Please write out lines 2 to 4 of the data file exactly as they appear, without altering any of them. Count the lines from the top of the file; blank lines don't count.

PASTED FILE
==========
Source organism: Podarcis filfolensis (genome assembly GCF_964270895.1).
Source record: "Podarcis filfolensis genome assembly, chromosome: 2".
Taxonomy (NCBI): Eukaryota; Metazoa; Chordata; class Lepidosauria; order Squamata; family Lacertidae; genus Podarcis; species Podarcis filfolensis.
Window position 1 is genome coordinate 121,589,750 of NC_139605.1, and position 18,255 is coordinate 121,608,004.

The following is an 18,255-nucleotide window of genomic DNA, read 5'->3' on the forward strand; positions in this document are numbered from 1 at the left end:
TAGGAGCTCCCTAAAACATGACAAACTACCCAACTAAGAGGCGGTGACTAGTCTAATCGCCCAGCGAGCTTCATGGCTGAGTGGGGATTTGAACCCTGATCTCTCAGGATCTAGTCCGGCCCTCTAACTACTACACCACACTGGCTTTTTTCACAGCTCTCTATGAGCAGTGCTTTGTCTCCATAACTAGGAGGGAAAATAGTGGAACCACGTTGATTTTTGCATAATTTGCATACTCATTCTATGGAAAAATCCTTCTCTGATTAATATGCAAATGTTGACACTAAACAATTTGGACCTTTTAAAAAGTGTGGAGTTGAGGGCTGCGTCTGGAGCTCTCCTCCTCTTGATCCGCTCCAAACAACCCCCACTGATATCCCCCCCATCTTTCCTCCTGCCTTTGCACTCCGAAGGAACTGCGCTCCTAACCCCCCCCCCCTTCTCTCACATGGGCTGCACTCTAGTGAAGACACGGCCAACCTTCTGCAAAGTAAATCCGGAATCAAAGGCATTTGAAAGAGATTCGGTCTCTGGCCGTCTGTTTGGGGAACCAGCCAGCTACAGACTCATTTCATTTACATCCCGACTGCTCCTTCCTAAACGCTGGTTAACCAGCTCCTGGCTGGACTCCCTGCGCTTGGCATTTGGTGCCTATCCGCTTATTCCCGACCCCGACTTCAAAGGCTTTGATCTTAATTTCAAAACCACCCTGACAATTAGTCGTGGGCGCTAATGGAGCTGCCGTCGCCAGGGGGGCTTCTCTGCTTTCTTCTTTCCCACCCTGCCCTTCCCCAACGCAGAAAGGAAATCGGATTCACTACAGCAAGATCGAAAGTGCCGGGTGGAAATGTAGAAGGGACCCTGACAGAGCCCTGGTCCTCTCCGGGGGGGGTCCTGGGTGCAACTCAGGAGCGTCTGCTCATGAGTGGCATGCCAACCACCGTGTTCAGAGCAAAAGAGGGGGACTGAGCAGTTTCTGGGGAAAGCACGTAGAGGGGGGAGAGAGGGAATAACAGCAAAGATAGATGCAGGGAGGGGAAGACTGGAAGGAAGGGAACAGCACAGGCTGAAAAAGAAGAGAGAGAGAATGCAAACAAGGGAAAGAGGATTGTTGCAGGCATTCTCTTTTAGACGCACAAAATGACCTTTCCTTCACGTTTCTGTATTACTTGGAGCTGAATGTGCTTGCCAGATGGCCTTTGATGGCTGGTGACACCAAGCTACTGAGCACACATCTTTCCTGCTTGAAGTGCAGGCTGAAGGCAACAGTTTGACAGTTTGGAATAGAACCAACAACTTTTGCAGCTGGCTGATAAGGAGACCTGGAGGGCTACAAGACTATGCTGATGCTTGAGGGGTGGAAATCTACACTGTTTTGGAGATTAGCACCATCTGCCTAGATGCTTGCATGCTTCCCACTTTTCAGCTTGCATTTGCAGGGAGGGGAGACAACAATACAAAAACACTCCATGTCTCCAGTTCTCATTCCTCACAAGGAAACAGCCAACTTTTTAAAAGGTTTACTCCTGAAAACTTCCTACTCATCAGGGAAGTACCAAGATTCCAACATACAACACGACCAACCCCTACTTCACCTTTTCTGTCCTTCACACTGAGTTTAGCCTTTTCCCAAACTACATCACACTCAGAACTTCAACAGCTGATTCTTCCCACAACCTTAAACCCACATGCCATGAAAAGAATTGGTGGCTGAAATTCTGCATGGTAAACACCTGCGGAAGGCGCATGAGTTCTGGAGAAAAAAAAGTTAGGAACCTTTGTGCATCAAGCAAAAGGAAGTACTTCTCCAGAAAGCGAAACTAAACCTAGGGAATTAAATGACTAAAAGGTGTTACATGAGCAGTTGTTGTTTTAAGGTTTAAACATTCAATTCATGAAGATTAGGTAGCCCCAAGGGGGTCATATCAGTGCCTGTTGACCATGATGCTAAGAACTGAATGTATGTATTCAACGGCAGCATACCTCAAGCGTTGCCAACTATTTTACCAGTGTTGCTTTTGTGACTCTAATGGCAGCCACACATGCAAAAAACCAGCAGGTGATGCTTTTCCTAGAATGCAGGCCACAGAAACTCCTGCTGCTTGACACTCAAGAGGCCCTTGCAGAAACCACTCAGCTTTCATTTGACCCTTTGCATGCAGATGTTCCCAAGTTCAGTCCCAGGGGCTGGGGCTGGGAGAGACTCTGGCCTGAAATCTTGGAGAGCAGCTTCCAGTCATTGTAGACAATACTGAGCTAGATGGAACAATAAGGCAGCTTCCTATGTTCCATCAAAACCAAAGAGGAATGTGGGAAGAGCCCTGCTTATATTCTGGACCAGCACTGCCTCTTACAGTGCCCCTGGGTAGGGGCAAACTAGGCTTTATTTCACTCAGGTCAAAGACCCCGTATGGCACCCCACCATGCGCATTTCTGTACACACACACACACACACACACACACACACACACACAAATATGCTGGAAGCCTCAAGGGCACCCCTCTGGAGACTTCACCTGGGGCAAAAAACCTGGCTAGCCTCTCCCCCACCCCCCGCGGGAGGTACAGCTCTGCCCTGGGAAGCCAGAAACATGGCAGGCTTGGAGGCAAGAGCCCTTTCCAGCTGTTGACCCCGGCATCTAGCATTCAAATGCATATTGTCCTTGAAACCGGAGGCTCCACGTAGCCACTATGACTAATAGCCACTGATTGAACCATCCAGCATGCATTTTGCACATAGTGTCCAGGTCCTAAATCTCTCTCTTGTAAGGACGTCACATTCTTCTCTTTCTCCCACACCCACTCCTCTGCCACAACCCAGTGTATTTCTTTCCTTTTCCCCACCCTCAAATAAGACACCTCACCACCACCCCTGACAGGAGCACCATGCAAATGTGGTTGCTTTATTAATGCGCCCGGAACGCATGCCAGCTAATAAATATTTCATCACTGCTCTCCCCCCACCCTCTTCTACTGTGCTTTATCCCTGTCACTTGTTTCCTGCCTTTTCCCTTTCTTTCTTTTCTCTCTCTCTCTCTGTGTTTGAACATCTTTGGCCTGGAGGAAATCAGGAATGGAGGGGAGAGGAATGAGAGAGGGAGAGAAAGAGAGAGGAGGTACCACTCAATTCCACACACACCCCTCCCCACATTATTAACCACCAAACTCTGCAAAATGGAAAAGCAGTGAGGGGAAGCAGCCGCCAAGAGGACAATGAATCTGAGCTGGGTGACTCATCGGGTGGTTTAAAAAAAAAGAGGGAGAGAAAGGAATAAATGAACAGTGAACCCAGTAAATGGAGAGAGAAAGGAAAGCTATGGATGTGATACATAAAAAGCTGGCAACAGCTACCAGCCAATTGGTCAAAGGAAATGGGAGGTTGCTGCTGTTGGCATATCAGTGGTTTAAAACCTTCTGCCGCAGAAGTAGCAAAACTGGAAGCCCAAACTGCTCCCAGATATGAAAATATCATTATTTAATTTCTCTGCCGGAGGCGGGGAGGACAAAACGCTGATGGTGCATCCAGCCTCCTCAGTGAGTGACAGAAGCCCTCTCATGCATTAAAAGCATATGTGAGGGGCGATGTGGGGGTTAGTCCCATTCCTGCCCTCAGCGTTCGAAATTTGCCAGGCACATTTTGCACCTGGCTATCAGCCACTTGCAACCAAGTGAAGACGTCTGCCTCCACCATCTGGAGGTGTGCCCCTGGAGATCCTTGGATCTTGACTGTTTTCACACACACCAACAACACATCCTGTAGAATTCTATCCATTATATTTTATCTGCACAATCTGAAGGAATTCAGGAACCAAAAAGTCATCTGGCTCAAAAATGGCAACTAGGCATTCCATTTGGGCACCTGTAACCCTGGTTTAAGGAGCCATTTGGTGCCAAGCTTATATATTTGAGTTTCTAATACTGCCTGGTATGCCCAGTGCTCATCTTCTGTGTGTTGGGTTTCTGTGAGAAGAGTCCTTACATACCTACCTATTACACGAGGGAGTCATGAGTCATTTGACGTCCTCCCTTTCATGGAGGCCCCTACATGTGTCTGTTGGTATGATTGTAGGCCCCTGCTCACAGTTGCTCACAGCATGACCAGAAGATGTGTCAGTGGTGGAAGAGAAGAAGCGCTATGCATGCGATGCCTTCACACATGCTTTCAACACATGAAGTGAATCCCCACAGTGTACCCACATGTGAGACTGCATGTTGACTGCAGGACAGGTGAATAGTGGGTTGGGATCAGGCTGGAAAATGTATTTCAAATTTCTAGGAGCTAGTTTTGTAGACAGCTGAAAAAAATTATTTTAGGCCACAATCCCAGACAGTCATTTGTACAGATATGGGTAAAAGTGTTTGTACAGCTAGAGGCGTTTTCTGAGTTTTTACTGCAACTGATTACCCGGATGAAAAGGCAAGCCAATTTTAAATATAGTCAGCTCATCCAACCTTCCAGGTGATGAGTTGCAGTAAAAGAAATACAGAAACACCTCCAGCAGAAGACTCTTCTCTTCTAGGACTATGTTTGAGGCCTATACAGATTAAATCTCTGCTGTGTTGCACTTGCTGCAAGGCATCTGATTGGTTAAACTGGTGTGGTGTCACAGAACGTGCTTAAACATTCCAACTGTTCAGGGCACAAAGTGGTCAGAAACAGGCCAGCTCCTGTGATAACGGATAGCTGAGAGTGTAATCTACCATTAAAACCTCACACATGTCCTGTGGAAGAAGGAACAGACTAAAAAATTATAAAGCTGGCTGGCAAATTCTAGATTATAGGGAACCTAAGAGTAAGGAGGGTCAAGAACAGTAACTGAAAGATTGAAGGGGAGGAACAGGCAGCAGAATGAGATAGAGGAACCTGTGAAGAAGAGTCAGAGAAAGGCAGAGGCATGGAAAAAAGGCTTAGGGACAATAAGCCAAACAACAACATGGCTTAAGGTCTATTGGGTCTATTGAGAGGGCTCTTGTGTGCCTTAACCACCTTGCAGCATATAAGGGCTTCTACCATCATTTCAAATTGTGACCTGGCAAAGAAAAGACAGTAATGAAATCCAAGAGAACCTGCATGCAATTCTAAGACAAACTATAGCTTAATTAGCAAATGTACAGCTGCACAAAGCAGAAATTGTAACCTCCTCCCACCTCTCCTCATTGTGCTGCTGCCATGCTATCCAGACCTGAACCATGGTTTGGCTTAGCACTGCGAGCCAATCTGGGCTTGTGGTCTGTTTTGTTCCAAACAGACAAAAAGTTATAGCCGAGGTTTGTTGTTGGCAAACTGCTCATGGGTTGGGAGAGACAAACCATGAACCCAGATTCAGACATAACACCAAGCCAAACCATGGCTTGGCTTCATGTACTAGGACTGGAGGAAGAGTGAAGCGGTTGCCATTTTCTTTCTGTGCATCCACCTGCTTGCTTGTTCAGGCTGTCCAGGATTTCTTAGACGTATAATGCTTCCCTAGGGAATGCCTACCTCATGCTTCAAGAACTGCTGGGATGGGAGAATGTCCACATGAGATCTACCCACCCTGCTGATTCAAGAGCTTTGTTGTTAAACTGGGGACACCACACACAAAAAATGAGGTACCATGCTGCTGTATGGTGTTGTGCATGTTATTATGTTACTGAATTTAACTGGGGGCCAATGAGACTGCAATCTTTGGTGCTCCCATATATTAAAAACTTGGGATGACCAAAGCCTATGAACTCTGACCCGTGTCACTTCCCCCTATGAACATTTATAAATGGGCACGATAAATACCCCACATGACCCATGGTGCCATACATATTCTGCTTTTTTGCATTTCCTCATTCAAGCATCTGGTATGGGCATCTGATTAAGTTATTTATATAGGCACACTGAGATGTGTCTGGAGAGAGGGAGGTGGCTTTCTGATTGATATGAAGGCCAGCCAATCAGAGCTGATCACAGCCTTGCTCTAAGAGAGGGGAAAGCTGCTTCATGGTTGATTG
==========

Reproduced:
Source record: "Podarcis filfolensis genome assembly, chromosome: 2".
Taxonomy (NCBI): Eukaryota; Metazoa; Chordata; class Lepidosauria; order Squamata; family Lacertidae; genus Podarcis; species Podarcis filfolensis.
Window position 1 is genome coordinate 121,589,750 of NC_139605.1, and position 18,255 is coordinate 121,608,004.